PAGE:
The research here comes from positive-psychology founder Martin Seligman, who has found three ways that we can nudge students to promote wellbeing; by avoiding personal, pervasive and permanent narratives for troubling events.
Avoid the Personal
Students who blames themselves for mishaps, without seeing context and other factors place themselves under a heavy burden. There is a world of difference between I am awful at tests and This was a very difficult test or between I am just not a Maths person and Trigonometry is difficult. In each pair, the former is framed in terms of personal identity, and can lead to nagging self-doubt, whereas the latter opens up a completely different conversation. Optimists blame bad events on causes outside of themselves, whereas pessimists blame themselves for events that just occur from time to time.
Avoid the Pervasive
When a student frames an upsetting social interaction as a limited Yesterday, the situation with X was upsetting rather than My friends always let me down, they are seeing one narrow thing, rather than a massive indication that something is wrong. This means that no single event needs to frame every single other thing that happens, and allows students to locate and contain difficult events. Optimistic people compartmentalise problems, whereas pessimistic people assume that problem in one area of life means problems in life as a whole.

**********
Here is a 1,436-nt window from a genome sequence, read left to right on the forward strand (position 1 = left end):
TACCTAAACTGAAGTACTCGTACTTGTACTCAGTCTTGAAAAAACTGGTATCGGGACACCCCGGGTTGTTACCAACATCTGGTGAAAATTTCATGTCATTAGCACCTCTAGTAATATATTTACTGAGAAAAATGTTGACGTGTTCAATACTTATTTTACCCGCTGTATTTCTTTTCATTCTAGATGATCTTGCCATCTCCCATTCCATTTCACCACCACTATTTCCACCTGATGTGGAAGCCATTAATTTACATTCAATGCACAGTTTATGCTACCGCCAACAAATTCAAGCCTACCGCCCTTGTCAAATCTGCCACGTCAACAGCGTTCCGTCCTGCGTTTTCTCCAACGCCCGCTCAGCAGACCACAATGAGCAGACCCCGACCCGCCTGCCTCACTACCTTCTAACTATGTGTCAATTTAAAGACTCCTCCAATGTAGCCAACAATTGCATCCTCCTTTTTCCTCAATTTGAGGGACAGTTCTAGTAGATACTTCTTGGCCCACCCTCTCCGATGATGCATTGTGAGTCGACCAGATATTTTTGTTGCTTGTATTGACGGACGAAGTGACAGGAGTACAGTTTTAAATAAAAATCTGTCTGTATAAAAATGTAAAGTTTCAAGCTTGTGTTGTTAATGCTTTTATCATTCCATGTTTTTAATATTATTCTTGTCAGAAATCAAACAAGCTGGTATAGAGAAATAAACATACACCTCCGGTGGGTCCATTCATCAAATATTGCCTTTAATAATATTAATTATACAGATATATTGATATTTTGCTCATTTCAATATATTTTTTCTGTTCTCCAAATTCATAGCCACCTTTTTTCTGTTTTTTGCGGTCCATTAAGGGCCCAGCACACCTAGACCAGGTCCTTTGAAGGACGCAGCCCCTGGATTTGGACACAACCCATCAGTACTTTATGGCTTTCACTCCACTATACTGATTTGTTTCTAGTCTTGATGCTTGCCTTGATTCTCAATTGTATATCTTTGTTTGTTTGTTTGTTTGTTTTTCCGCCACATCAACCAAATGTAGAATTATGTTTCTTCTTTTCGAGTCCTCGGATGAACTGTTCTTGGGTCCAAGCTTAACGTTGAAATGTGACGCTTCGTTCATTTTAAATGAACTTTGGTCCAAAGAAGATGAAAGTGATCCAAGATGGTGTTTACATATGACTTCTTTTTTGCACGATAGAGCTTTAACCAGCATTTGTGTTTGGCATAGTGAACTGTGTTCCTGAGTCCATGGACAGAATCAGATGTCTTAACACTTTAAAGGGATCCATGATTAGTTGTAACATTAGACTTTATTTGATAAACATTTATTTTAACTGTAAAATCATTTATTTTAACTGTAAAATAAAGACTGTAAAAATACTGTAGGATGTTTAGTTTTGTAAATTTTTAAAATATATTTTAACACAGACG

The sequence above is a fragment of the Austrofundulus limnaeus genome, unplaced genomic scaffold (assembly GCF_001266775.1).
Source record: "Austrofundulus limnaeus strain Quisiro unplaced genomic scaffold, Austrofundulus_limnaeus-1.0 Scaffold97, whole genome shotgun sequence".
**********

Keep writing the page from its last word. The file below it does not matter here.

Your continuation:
Avoid the Permanent
This seems to me to be the most profound of the three elements. When a student can say This is tough, but it will pass there is a world of difference to This situation will never end; I can see no escape. There's some link to the difference between a Growth Mindset and a Fixed Mindset, and one of the most moving breakthroughs I have ever heard from a student was when she described how she had come to see her (dangerous) depression like the weather - she said "sometimes it's pretty bleak, but I know now that it's like the rain. It'll go eventually; you just need to hunker down and wait." Optimists point to specific temporary causes for negative events; pessimists point to permanent causes.
The most encouraging part of this research is that we can control what types of stories we tell ourselves; and for schools this may be a way to address the rising tide of anxiety, depression and self-harm that are being seen around the world. We can actively build these ideas into our conversations and classes, actively teach students and teachers about framing. These skills can be learned over time. We have a need to ensure that these ideas are common knowledge for every teacher, in every school.
Anderson, C. R. (1977). Locus of control, coping behaviors, and performance in a stress setting: A longitudinal study. Journal of Applied Psychology, 62(4), 446-451.
Dodge, R., Daly, A., Huyton, J., & Sanders, L. (2012). The challenge of defining wellbeing. International Journal of Wellbeing, 2(3), 222-235
Gilcrist, I. (2011) The Divided Brain. RSA Animate
Heider, F. and Simmel, M. (1944) Experimental study of apparent behavior. Youtube Video
Konnikova, M. (2016) How People Learn to Become Resilient. New Yorker
Seligman, M. (2006) Learned Optimism: How to Change Your Mind and Your Life. Nicholas Brealey Publishing
Seligman, M. (2011) The Optimistic Child: A Proven Program to Safeguard Children Against Depression and Build Lifelong Resilience Nicholas Brealey Publishing
Republished with permission of the author. Originally published on Nick's blog On Education.